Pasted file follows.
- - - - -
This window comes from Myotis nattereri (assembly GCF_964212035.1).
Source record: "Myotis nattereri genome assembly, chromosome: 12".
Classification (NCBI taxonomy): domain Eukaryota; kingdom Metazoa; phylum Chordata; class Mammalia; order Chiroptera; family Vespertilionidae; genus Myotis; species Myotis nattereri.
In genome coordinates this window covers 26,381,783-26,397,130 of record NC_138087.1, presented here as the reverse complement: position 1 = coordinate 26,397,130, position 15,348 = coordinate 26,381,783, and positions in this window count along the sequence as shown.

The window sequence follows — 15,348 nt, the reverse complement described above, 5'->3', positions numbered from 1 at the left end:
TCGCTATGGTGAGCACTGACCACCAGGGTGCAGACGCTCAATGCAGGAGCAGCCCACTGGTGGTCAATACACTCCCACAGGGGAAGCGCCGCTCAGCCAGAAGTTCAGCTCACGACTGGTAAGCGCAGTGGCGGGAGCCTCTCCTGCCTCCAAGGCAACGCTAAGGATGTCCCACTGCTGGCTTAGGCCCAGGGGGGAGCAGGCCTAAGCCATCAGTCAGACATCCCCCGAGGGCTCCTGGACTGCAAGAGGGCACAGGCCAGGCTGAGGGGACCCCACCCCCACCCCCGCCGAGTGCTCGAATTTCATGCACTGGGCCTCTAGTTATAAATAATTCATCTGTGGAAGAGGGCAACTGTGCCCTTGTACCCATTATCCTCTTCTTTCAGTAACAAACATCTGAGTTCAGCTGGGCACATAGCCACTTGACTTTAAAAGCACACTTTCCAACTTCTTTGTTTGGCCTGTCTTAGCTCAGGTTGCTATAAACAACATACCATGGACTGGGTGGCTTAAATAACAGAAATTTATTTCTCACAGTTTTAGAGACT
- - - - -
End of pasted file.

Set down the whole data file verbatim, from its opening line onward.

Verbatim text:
This window comes from Myotis nattereri (assembly GCF_964212035.1).
Source record: "Myotis nattereri genome assembly, chromosome: 12".
Classification (NCBI taxonomy): domain Eukaryota; kingdom Metazoa; phylum Chordata; class Mammalia; order Chiroptera; family Vespertilionidae; genus Myotis; species Myotis nattereri.
In genome coordinates this window covers 26,381,783-26,397,130 of record NC_138087.1, presented here as the reverse complement: position 1 = coordinate 26,397,130, position 15,348 = coordinate 26,381,783, and positions in this window count along the sequence as shown.

The window sequence follows — 15,348 nt, the reverse complement described above, 5'->3', positions numbered from 1 at the left end:
TCGCTATGGTGAGCACTGACCACCAGGGTGCAGACGCTCAATGCAGGAGCAGCCCACTGGTGGTCAATACACTCCCACAGGGGAAGCGCCGCTCAGCCAGAAGTTCAGCTCACGACTGGTAAGCGCAGTGGCGGGAGCCTCTCCTGCCTCCAAGGCAACGCTAAGGATGTCCCACTGCTGGCTTAGGCCCAGGGGGGAGCAGGCCTAAGCCATCAGTCAGACATCCCCCGAGGGCTCCTGGACTGCAAGAGGGCACAGGCCAGGCTGAGGGGACCCCACCCCCACCCCCGCCGAGTGCTCGAATTTCATGCACTGGGCCTCTAGTTATAAATAATTCATCTGTGGAAGAGGGCAACTGTGCCCTTGTACCCATTATCCTCTTCTTTCAGTAACAAACATCTGAGTTCAGCTGGGCACATAGCCACTTGACTTTAAAAGCACACTTTCCAACTTCTTTGTTTGGCCTGTCTTAGCTCAGGTTGCTATAAACAACATACCATGGACTGGGTGGCTTAAATAACAGAAATTTATTTCTCACAGTTTTAGAGACT